- Associated Press - Sunday, May 3, 2020

DOTHAN, Ala. (AP) - Farmers are known throughout the community as optimistic, determined and hardworking. However, in today’s time, their worries may be outweighing their optimism.

Every year farmers know they have a constant concern - the weather. However, this year farmers are seeing poor market prices on all commodities they grow, from peanuts to cotton and even cattle.

“The demand for cotton and cattle are right for our farmers,” said Alabama Cooperative Extension Agent/Henry County Jimmy Jones. “Farmers have very poor market prices this years. To give everyone a little insight on how poor the prices are for farmers, well, they are looking at 1980 prices.”

Although it has almost been two years since Hurricane Michael, farmers are still dealing with the loss of their 2018 crops.

“Our farmers are still dealing with issues related to Hurricane Michael, and now they are looking at poor prices,” Jones said. “They never recovered from Michael. They never got any kind of disaster relief. Farmers need some relief, and they need it now. Everything expense-wise is higher for farmers, except for diesel. With farmers not seeing good commodity prices, they aren’t seeing a profit being made. If they can’t make a profit, they can’t pay the bank. That’s a huge concern for farmers and their families.”

According to Jones, the coronavirus can’t be blamed for the stress farmers are facing, although it may add additional concerns for them.

“This is not a yea, where farmers are excited about being in the fields,” Jones said. “This is a year, I believe, where farmers are just hoping to make a profit. I’m afraid if nothing changes soon with the commodity prices, we may start to see farmers go out of business. And for most farmers, farming is all they have ever done. A farmer takes great pride in serving the people of the United States. They take great pride in knowing they are producing a quality project for the people. But they must make a profit.”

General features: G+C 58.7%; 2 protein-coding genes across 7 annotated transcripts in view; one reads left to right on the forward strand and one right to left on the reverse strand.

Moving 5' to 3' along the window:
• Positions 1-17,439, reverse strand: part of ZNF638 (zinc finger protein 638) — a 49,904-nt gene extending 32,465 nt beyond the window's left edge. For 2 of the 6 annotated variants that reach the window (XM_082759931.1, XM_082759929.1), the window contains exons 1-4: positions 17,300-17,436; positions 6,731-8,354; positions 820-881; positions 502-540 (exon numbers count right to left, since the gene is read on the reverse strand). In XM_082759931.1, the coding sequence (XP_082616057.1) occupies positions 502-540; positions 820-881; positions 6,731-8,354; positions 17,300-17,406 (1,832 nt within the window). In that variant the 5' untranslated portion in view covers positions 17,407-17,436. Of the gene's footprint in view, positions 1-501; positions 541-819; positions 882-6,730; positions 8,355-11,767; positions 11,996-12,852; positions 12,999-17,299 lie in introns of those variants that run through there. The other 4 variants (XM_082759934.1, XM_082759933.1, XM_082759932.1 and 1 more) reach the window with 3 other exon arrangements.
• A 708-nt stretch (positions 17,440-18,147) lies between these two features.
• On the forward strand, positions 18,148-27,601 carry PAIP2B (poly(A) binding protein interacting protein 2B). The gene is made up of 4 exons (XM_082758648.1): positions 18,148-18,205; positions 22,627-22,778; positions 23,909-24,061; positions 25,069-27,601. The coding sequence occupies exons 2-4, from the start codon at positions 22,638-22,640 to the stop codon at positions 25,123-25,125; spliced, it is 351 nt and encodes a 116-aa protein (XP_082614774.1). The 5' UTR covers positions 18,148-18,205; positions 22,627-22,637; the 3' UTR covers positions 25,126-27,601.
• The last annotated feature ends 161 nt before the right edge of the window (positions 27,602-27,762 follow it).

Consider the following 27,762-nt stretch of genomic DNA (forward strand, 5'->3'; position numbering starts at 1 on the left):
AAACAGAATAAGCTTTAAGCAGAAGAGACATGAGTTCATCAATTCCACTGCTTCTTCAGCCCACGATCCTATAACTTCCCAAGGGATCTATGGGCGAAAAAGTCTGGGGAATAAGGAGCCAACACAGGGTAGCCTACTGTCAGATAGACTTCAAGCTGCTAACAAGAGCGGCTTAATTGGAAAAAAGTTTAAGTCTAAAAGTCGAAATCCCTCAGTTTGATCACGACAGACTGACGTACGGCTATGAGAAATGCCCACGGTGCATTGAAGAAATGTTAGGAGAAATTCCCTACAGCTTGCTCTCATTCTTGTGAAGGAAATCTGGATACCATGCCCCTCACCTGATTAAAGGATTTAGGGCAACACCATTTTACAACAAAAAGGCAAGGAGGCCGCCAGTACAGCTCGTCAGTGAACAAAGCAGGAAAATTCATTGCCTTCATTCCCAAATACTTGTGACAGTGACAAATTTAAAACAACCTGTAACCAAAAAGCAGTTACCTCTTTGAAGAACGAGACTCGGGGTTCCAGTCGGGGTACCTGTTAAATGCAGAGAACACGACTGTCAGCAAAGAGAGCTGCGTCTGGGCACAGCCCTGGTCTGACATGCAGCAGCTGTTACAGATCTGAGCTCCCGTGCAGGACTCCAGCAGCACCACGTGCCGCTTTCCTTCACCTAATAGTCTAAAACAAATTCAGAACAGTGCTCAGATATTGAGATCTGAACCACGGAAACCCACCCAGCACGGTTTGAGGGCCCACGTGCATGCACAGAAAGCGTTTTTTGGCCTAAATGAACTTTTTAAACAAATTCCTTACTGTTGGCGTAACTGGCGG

Although farmers are struggling now, they are looking at ways to turn a profit. Some farmers will continue to plant cotton, peanuts, and other crops. However, Jones believes mostly peanuts are being planted this year.

“Farmers know the commodity prices are low, but they also know they can produce enough peanuts to survive and make a little profit,” Jones said. “But with an excess of peanuts produced, the prices will not increase.”

According to Alabama Extension Regional Wiregrass Agent William Birdsong, cotton prices will bring on tough times. Cotton is currently trading below 60 cents per pound. He believes prices will go back up, but the question is when.

Birdsong urges farmers to develop a strategy to improve opportunities for higher yields and profitability.

Farmers should choose cotton varieties that consistently show good to excellent yields. Producers should utilize soil tests and update and calibrate planters for precise, accurate seeding.

“You know, take a look around, talk with a farmer, they may or they may not go into detail about their worries, but after speaking with a farmer you can determine one thing: no matter what, you have to give them kudos for continuing every day to provide food for our nation and our world,” Jones said. “Our farmers are resilient.”

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